Inversion therapy is great.
It can do wonders for a number of ailments. But it’s not right for everyone.
It is always best to consult your doctor.
This is also a good time to point out that I am not a chiropractor or physician.
While we research our articles and do our best to provide solutions, nothing we say on this site constitutes medical advice. Consult a professional!
With that out of the way, back to inversion therapy.
For most, the biggest drawback is the need for an inversion table.
Luckily, there are some alternatives, if you do not have one and do not want to buy one.
Keep reading for some great ways you can hang upside down, even if you do not have access to an inversion table.
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How To Hang Upside Down Without Inversion Table
Inversion tables rest at the foundation of inversion therapy. They help by stretching your spine and releasing built-up gasses between your spinal bones.
This releases tension and pressure that can constantly hurt you throughout the day.
Gravity takes its toll on your body, but especially your spine. Using an inversion table helps to decompress your spine.
But it also comes with some risks, like the possibility of ankle and knee damage. Moreover, they do cost money and take up space, too.
That’s why it’s nice to have alternatives.
If an inversion table isn’t for you, that’s okay. You have other ways that you can hang upside down to reap the benefits we just talked about. These are the simplest ones, with a low cost-to-entry.
Use A Yoga Ball
Is this completely upside-down? No, but you can get crafty with it.
If you lean back on a yoga ball and apply the pressure to the bottom of your back, you’ll be able to tilt your torso down in a 45° angle and slightly decompress your spine.
Your head will touch your yoga mat or the floor, and you’ll feel that tension in your back (it might even crack). This is not the best alternative to an inversion table, but it does help.
Yoga Trapeze Set
Some yoga moves can be complicated, requiring specialized equipment. Like a trapeze set.
These sets are mounted somewhere in your home. They give you four pegs to hold on to: two for your hands and two for your feet.
You pull on them or apply pressure with your feet and make the straps respond. Two straps are typically underneath your arms to help with stability and support.
With the right positioning, you can hang upside-down with the straps holding you up.
The only way that this is different from hanging upside-down in an inversion table is that you have to apply some level of tension to your joints to remain upside-down. With a good inversion table, there are straps and ankle pads to keep you in place.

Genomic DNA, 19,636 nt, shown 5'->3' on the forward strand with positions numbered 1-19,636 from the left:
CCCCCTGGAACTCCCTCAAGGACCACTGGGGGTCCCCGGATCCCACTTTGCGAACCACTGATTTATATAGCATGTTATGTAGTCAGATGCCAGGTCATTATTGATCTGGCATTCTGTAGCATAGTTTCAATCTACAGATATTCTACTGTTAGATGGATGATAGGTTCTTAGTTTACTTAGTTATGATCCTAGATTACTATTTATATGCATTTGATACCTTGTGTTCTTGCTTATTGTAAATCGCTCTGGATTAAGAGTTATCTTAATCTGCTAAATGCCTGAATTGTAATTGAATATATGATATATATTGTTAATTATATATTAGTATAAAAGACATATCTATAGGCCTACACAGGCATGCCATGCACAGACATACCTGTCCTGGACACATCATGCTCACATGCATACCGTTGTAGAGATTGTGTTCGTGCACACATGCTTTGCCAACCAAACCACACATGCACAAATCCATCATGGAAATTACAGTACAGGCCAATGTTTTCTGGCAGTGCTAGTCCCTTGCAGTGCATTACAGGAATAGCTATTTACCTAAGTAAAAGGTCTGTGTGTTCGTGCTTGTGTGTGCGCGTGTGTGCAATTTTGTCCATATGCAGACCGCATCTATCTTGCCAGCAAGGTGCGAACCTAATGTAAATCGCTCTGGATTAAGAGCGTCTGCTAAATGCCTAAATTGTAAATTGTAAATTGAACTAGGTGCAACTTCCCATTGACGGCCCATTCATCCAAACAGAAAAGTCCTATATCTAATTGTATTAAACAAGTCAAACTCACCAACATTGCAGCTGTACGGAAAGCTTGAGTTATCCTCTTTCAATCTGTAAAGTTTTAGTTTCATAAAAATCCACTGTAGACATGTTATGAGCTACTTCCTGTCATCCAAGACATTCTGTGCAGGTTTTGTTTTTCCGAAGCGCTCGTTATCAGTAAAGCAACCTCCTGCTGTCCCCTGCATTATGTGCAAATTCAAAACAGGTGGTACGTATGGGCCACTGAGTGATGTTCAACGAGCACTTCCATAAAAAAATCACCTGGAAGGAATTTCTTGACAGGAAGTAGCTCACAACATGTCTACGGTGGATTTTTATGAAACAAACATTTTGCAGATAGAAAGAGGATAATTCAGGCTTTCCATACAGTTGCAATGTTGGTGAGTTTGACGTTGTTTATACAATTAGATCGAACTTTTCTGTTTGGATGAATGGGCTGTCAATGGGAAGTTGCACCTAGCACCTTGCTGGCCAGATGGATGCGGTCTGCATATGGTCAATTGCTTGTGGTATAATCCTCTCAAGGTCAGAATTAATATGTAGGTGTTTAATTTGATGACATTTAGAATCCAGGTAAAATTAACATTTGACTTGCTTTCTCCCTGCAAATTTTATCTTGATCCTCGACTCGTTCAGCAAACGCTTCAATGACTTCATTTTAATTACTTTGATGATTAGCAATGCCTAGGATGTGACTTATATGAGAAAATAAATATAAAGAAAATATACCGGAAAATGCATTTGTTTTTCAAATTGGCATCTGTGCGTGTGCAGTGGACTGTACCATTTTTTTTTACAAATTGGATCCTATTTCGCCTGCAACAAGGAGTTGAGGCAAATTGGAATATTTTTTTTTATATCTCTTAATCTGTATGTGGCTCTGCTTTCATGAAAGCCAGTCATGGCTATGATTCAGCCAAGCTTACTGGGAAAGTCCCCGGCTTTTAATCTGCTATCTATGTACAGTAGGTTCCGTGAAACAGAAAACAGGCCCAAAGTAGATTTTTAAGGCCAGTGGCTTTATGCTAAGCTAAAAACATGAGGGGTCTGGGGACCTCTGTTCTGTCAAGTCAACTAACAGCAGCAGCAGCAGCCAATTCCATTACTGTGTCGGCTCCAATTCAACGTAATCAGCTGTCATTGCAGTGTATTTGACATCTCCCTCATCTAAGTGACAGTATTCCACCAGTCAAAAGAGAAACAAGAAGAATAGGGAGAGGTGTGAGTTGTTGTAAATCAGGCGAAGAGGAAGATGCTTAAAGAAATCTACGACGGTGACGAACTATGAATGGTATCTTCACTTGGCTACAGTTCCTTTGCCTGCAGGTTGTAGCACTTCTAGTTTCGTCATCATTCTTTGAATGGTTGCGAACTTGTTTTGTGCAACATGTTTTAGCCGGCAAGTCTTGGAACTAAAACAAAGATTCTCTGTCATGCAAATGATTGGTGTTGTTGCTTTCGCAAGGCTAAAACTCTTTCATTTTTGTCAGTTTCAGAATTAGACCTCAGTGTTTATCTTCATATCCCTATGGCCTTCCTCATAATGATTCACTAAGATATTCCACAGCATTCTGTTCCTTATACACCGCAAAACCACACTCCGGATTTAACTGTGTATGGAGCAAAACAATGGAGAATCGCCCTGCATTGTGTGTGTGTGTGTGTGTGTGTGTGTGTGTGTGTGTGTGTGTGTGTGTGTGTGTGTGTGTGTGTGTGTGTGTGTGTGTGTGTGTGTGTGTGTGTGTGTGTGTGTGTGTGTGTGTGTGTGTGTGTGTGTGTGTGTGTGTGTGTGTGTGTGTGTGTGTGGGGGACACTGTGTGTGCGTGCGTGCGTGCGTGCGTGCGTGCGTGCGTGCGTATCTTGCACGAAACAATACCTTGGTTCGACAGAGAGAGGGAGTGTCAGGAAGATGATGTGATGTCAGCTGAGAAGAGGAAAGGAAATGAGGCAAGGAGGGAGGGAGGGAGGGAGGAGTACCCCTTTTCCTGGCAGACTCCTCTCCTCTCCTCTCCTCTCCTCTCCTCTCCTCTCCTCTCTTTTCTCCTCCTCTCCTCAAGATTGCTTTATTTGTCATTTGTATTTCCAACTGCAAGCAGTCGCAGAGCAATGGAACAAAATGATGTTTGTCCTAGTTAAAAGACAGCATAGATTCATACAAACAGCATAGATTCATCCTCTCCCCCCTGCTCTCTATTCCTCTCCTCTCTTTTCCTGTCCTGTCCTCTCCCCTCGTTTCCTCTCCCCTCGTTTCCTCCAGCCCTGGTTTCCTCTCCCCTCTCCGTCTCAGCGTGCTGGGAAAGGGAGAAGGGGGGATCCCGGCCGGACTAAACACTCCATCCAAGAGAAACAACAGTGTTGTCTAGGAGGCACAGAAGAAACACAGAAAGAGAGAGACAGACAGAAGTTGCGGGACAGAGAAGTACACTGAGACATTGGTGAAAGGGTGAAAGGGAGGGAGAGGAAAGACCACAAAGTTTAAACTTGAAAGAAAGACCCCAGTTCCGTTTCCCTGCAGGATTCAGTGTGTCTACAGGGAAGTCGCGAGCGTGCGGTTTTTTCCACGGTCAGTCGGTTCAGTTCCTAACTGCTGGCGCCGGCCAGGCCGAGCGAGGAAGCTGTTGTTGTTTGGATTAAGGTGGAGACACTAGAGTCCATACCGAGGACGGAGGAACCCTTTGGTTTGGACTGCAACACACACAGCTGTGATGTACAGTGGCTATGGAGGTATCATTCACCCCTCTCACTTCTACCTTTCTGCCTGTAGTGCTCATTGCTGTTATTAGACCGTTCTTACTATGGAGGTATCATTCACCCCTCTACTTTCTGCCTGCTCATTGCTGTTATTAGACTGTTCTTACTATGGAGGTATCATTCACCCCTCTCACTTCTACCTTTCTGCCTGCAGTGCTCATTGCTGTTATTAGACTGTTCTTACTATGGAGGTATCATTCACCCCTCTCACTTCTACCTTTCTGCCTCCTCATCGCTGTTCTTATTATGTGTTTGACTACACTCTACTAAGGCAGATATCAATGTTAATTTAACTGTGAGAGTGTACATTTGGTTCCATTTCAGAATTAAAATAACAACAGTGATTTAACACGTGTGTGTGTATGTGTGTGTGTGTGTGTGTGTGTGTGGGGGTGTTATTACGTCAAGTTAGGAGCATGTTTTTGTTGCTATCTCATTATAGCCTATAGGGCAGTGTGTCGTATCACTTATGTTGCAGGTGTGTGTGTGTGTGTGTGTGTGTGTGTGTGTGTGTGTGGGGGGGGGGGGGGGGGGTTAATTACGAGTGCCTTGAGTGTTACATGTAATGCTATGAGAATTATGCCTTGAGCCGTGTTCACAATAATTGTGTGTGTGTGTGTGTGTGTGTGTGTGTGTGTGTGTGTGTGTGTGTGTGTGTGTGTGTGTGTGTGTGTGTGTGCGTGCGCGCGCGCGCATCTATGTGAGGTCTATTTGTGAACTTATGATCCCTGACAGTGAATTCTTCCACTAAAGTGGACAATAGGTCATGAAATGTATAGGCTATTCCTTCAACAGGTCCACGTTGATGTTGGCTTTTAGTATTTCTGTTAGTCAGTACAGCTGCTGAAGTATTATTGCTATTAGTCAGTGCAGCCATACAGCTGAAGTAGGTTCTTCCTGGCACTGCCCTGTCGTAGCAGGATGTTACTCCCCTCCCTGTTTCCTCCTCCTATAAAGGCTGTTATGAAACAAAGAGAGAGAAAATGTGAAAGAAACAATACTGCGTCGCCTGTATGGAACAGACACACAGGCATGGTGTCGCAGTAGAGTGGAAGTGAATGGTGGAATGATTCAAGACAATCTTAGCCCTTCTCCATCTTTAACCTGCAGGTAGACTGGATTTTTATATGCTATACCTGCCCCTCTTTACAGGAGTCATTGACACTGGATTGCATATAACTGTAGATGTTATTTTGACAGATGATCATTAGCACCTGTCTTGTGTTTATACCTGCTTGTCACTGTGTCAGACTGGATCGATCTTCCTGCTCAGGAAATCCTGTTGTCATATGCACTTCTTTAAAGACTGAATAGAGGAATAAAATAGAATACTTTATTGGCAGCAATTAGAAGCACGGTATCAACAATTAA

These simple stands have a neck pad for support, as well as a cushion on the bottom on which to rest your head.
They are usually made of EVA foam, which will contour to your head’s shape, without putting unnecessary tension on the top of your head.
You place your hands on the bars surrounding the cushioned areas (which makes for a cage-like feeling), and tilt your body up to stand on your head.
If you fall, your body falls stomach first. The cage doesn’t hurt you, since the front is completely open.
This gives you a safe way to abandon the headstand. A headstand cage can be great for fit people, but may pose difficulties for overweight patients.
Benefits Of Hanging Upside Down
If you’re not sure whether hanging upside-down is right for you at all, here are the most helpful benefits that you can reap from doing this.
Back Pain Reduction
This is the whole point in hanging upside-down for a lot of people. Athletes, patients recovering from surgery, and just about everyone who endures chronic back pain can find some level of relief through inversion therapy.
You reduce back pain almost instantly. And when you stay upside-down for long enough, you continue to feel those effects when you stand back up.
Consistently hanging upside-down as part of your training or self-care regimen can provide long-term pain reduction. It’s not just about the immediate relief of cracking your back on an inversion table.
Improved Brain Function
All that extra blood (which carries oxygen) is gravity-fed to the most oxygen-sucking organ in your body: the brain. You’ll feel a bit lightheaded or dizzy at first, but plenty of patients and casual inversion table users report that they feel more focused, awake, and alert for hours on end after hanging upside-down.
Our balance heavily relies on fluid within our ears. It’s constantly sitting in a specific state as gravity keeps our feet on the ground. Mixing this up trains your body to maintain a feeling of balance even when you’re upside-down, helping you maintain balance in less-than-perfect situations in your everyday life.
All of your body weight also weighs down on your joints, and that wears them down pretty quickly. By hanging upside-down, you’re stretching your knees and ankles, which offers short-term decompression.
This is just for pain management and doesn’t pose a long-term benefit, but it’s a nice feeling while you’re hanging upside-down.
Hang Upside Down Without Inversion Table: Final Thoughts
The above alternatives to inversion tables can all help help, but we want to emphasize that they’re not exact replicas of what inversion therapy can do for you.
In the end, you’ll want to weigh the advantages and disadvantages of inversion tables in order to decide whether they are right for you and your situation. In some cases, one of the alternatives above may be better for you.
In other cases, it may simply be a case of one of these alternatives being available. In that case, you should probably go ahead and buy an inversion table, but keep using one of these methods detailed here until you are able to get one.